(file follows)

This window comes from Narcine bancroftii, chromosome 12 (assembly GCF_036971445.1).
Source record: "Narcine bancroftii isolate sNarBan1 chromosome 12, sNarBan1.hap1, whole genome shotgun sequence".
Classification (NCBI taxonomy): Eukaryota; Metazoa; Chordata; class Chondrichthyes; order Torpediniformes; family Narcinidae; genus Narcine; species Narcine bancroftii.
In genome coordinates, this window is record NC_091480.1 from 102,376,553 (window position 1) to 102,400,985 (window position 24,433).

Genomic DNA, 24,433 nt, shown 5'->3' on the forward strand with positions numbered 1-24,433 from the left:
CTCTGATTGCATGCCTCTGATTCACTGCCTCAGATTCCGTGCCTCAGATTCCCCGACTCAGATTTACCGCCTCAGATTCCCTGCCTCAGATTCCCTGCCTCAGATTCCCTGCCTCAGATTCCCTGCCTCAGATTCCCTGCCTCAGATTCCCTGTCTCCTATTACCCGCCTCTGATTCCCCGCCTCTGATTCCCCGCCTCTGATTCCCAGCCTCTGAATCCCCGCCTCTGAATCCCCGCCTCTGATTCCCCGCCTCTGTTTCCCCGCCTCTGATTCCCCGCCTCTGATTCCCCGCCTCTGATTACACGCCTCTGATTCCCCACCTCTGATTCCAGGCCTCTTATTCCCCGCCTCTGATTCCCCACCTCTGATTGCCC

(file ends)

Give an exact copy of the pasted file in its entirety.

This window comes from Narcine bancroftii, chromosome 12 (assembly GCF_036971445.1).
Source record: "Narcine bancroftii isolate sNarBan1 chromosome 12, sNarBan1.hap1, whole genome shotgun sequence".
Classification (NCBI taxonomy): Eukaryota; Metazoa; Chordata; class Chondrichthyes; order Torpediniformes; family Narcinidae; genus Narcine; species Narcine bancroftii.
In genome coordinates, this window is record NC_091480.1 from 102,376,553 (window position 1) to 102,400,985 (window position 24,433).

Genomic DNA, 24,433 nt, shown 5'->3' on the forward strand with positions numbered 1-24,433 from the left:
CTCTGATTGCATGCCTCTGATTCACTGCCTCAGATTCCGTGCCTCAGATTCCCCGACTCAGATTTACCGCCTCAGATTCCCTGCCTCAGATTCCCTGCCTCAGATTCCCTGCCTCAGATTCCCTGCCTCAGATTCCCTGCCTCAGATTCCCTGTCTCCTATTACCCGCCTCTGATTCCCCGCCTCTGATTCCCCGCCTCTGATTCCCAGCCTCTGAATCCCCGCCTCTGAATCCCCGCCTCTGATTCCCCGCCTCTGTTTCCCCGCCTCTGATTCCCCGCCTCTGATTCCCCGCCTCTGATTACACGCCTCTGATTCCCCACCTCTGATTCCAGGCCTCTTATTCCCCGCCTCTGATTCCCCACCTCTGATTGCCC